Ehren's Blog

Towards a Giant Patch

Posted in Seneca by ehren on November 30, 2009

Well, I just spent a considerable amount of time trying to parse C++ with a regex, which wasn’t particularly enjoyable. Since I last posted, I’ve been able to pair down outparams.js to just what I need for my project. It’s basically now just a ZeroNonzero analysis together with a post analysis to round up all the alwayszero functions. This has resulted in increasing the number of functions found to around 6300. After getting a little help from ctyler to write a script that displays 100 lines of context around these functions, I’m also pretty certain that they all really do return zero, too.

The next step was finding the location of the function declarations within their respective classes. Of course, this information is not stored with the tree node representing a function declaration. Not that it matters, but apparently GCC considers the function name right before the definition to be the declaration (and I guess when present anywhere else it’s a forward declaration). Anyway, the next best thing is getting the path and line number of the class definition, which I’ve done, so I can then search for the function name from that point on.

One problem with this regex approach is that if I wanted to be exact about the matches, I’d need to consider type information about the function’s parameters. It’s actually quite easy to get this info with Treehydra, but there are a number of complications. Default parameter values eg int foo(int x = 0);, are one monkey wrench, for example. One thing I’m stuck on is being able to place shell variables into the lhs of a sed regex while still preserving the ability to use characters with special meanings like .* etc (being able to place special characters into the substituted variable would be even better). To get around this problem, I’ve checked in Treehydra whether the function is overloaded in the class and if so, printed a message about it. I can then exclude such functions, which only amount to about 100, from my results, simplifying things considerably.

Another problem is that many, perhaps the majority, of these functions are hidden behind macros. This might not be such a bad thing though, since a relatively small number of manual edits could perhaps affect thousands of declarations. There are some relative paths in the analysis results as well, but the instances are few enough that manual edits are feasible.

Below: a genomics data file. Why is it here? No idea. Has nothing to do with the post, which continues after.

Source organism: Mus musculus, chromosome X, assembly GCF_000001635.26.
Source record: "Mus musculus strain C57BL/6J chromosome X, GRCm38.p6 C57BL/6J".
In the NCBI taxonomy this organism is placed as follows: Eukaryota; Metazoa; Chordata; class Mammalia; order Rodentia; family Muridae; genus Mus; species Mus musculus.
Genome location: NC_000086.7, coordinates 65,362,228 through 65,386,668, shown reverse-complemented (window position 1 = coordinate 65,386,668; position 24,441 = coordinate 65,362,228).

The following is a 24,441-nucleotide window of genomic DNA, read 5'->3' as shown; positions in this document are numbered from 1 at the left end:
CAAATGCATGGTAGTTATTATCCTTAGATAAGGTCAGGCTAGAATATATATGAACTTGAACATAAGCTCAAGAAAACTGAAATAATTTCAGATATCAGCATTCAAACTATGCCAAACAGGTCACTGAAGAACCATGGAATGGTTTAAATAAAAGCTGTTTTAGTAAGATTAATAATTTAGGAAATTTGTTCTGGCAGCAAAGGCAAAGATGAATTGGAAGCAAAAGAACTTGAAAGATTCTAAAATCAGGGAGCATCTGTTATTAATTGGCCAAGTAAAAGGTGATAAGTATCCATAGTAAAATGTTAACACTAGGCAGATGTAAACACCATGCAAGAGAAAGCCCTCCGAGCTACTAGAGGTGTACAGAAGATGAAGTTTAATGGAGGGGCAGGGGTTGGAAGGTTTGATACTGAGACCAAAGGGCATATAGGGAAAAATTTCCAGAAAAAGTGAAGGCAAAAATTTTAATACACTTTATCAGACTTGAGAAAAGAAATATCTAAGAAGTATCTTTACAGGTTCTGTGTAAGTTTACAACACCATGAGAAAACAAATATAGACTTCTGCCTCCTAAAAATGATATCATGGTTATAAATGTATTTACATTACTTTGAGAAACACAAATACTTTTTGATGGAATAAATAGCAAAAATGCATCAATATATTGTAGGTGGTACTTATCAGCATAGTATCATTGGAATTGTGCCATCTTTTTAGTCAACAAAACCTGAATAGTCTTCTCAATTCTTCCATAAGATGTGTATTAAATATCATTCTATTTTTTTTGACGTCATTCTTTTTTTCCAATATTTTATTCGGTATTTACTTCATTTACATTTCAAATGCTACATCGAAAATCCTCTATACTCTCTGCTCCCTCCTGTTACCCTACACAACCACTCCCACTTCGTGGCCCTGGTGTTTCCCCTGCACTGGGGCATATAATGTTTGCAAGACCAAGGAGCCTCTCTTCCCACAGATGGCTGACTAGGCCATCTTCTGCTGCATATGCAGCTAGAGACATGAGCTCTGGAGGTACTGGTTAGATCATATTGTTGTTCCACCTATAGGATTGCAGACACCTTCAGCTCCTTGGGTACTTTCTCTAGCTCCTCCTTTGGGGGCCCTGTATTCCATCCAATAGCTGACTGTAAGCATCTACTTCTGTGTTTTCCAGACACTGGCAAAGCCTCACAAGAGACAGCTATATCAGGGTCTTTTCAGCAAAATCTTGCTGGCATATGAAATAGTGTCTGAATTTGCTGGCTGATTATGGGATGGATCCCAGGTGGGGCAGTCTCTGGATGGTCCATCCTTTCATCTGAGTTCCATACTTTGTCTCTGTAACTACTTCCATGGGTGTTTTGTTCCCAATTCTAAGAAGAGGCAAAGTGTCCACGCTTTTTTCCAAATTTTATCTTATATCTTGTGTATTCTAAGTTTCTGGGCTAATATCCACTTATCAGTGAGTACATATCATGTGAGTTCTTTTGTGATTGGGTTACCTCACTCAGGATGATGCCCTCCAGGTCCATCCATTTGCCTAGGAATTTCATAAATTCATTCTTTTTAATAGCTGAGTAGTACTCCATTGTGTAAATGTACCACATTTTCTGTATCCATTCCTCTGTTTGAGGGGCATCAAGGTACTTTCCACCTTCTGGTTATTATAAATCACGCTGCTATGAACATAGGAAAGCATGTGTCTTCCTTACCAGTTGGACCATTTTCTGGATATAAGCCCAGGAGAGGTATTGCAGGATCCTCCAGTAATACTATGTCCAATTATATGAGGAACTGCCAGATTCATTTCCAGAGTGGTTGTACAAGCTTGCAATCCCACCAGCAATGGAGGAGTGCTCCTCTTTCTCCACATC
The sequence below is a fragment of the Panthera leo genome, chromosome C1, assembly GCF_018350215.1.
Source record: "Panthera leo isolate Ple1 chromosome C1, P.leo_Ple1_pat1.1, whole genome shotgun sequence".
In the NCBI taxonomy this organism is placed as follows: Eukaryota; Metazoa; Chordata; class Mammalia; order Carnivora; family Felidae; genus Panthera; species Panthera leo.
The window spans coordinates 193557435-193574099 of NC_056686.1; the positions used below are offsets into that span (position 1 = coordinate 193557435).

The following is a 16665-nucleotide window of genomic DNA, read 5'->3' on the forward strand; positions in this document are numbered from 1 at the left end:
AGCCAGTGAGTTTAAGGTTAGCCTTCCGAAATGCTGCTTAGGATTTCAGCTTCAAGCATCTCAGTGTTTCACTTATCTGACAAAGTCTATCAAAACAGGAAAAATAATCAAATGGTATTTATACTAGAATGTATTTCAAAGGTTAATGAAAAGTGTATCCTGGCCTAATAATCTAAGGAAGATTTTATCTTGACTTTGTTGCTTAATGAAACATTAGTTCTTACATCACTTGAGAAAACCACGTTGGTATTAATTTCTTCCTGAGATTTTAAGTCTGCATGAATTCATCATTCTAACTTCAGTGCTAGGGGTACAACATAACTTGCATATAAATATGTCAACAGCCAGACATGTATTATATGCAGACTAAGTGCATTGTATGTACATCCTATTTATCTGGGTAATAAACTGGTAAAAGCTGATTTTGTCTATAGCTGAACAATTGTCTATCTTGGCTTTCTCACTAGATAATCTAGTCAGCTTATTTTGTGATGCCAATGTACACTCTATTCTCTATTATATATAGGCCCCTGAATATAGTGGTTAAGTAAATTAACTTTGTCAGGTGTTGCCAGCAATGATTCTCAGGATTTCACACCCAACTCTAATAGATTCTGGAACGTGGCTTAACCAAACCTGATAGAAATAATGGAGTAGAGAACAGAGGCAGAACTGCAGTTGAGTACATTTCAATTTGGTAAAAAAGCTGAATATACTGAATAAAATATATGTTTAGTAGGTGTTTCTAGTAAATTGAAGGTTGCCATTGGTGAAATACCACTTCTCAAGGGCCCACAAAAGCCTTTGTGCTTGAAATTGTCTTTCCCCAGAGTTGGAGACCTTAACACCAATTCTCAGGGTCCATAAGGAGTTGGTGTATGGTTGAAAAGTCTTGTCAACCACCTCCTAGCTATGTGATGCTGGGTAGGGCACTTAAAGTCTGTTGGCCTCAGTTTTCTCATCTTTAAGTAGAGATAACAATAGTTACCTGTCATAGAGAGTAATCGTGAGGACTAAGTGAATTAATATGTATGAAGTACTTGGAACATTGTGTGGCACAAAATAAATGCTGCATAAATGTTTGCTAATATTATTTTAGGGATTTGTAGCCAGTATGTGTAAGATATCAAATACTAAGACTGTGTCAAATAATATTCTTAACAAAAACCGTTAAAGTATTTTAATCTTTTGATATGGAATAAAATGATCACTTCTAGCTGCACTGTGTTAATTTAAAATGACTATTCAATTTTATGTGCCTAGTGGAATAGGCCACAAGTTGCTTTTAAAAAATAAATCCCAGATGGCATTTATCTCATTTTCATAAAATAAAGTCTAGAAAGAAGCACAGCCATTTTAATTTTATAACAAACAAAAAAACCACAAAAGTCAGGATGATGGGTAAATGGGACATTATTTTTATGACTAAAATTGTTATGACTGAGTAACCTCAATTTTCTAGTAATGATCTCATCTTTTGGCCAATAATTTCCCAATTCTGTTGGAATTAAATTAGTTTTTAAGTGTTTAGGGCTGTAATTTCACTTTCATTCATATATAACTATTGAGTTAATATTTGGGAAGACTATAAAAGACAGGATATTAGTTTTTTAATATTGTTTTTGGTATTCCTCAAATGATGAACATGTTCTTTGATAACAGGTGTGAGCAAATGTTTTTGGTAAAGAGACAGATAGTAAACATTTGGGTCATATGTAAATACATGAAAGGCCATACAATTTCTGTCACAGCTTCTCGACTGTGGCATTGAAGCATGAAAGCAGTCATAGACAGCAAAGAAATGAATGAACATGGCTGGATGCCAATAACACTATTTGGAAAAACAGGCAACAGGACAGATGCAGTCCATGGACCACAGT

Anyway, I do have some results of declarations which are ready to be patched here. There’s only 1782 of them which means more than two thirds must be handled in other ways. What I might do is finalize the analysis to not only emit errors when my attribute has been applied to a function that may not return zero, but also warn about those remaining functions that should have the attribute but don’t. I can then decide how to proceed, once I’ve got a patched and plugin enabled build up and running.

There’s also the Pork route, which by way of Elsa, has the apparent advantage of providing both the location of the function definition and also the location of the declaration within the class. It should be able to handle the macros too but my understanding’s pretty murky here. Beyond getting the thing built, I haven’t looked into it that much, though.

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2 Responses

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  1. David Humphrey said, on November 30, 2009 at 11:40 am

    For relative paths like /home/ehren/new-tools/tools/mozilla-central/content/html/content/src/../../../base/src/nsGenericElement.h I do the following in my analysis script:

    function fix_path(loc) {
    // loc is {file: ‘some/path’, line: #, column: #}. Normalize paths as follows:
    // from: /home/dave/gcc-dehydra/installed/bin/../lib/gcc/x86_64-unknown-linux-gnu/4.3.0/../../../../include/c++/4.3.0/exception:59
    // to: /home/dave/gcc-dehydra/installed/include/c++/4.3.0/exception:59

    if (!loc)
    return;

    //ignore first slash
    var parts = loc.file.split(“/”).reverse();
    var fixed;
    var skip = 0;

    for (var i = 0; i < parts.length; i++) {
    if (parts[i] == "..") {
    skip++;
    continue;
    }

    if (skip == 0) {
    if (i == 0)
    fixed = parts[i];
    else
    fixed = parts[i] + "/" + fixed;
    } else {
    skip–;
    }
    }
    loc.file = fixed;
    }

  2. ehren said, on November 30, 2009 at 2:52 pm

    unfortunately, the only paths that really cause trouble are all like “../../../../dist/include/xpc_map_end.h”. Luckily, there are only about 15 or so functions like this.


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